Despite the Covid-19 pandemic preventing the Pride Parade from taking place, June remains ‘Pride Month’ for the LGBT+ community worldwide. This blog post aims at covering the advances of the law impacting LGBT+ families and the regulations...
Children/ Parenting Issues
Arrangements for Children on Separation
Our experience tells us that sometimes the disagreements about what should happen to children when parents separate can greatly impact upon their wellbeing.
We understand how sensitive and difficult it can be managing arrangements for children. Just knowing what to tell your children about the situation and how to say it can be a minefield and is often very worrying for parents.
If you need help managing arrangements for your children, our pragmatic and constructive solicitors can assist you throughout the process. We are committed to achieving an amicable resolution for you wherever possible and we will always take a firm, effective and fair approach.
There can be many reasons why parents cannot reach agreement such as: a dispute as to who children shall live with; the times and dates children will spend time with each parent; specific issues as to a child’s schooling or even disputes relating to international child relocation.
We strive to resolve such issues as early on as possible and encourage parents to try to reach an amicable agreement, we can do this by negotiating with the other parent, either directly or through their solicitor, we offer a family mediation service to help parents talk about issues concerning their children with a view to reaching agreement between them. If an agreement cannot be reached directly we can issue an application to court on your behalf and will guide and support you through the process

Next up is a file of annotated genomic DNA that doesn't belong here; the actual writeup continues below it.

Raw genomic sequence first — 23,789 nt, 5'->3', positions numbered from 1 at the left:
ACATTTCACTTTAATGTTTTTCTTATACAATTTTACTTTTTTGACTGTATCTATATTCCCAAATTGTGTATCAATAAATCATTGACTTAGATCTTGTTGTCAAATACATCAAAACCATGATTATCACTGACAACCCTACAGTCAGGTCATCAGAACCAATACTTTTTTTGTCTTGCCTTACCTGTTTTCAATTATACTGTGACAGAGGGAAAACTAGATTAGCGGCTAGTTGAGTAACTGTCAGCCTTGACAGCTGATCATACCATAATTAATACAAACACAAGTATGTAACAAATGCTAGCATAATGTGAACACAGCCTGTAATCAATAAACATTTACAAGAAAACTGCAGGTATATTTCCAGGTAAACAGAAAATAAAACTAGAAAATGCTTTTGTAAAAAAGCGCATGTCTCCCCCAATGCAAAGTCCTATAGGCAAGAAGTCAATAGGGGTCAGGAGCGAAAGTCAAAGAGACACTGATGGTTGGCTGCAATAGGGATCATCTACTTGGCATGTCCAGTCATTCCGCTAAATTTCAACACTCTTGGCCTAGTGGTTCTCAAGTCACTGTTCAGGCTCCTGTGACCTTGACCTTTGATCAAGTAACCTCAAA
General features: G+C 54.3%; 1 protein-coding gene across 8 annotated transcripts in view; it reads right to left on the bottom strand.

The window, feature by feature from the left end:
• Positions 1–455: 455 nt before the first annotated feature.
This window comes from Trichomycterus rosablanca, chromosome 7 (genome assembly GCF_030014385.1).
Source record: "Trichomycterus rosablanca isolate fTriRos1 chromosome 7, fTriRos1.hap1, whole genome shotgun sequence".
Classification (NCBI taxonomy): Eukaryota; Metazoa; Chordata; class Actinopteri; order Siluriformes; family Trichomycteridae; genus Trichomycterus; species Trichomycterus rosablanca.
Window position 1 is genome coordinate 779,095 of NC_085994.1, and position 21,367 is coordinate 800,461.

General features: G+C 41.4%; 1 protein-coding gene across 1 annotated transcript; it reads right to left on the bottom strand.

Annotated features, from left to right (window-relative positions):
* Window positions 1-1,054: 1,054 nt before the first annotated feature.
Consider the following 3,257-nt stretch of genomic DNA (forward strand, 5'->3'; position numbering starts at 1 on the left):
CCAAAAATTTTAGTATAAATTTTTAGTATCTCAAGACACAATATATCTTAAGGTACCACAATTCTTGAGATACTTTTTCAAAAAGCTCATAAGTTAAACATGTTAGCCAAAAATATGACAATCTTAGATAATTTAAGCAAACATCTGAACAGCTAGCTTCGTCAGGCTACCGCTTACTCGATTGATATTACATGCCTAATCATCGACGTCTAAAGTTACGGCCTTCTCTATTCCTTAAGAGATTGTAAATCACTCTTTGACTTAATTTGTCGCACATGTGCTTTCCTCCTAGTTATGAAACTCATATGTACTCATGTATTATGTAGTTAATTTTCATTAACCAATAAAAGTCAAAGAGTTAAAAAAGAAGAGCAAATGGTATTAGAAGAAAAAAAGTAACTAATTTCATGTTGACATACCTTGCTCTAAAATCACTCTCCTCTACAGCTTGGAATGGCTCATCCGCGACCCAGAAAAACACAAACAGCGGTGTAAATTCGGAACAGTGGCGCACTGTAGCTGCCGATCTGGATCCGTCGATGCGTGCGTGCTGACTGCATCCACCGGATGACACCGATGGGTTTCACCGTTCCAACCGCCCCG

Court Proceedings concerning children
The court has an overriding principle of non-intervention when dealing with children. This means that a court will only make an order if it thinks that making an order is better for the child than not making one at all. Within divorce or civil partnership proceedings, the court will not normally make orders in respect of any relevant children. Parents whether married, unmarried or in a civil partnership will need to issue a separate application specifically concerning their children.
Understandably the most important person within the proceedings will be your child. The court usually considers that parents are generally the best people to reach agreements about their children because in the long term, it is the parents who are going to have to make orders made by the court work. Throughout the case there will be an underlying presumption that parties should be able to reach a solution and they will be encouraged to do so.
The main orders a court can make are:-
a) Child Arrangements Order
This is an Order which:
(i) Settles with whom a child is to live; and
(ii) With whom a child is to spend time with.
Where a child arrangements order sets out with whom a child is to live, two other parental rights are affected. Firstly, once such an order is in force, no person can cause the child to be known by a new surname without either the written consent of every other person who has parental responsibility or permission of the court. Secondly, no person may remove the child from the United Kingdom without the written consent of every other person who has parental responsibility or the permission of the Court. However, the person with whom the child is to live may take the child out of the jurisdiction for less than one month without such consent. This provision is meant to cover holidays.
The order can impose conditions which must be complied with by specific persons such as school attendance. In addition, an interim order can be made at any stage in proceedings.
A child arrangements order ends automatically if the parents live together for a continuing period of 6 months.
b) Prohibited Steps Order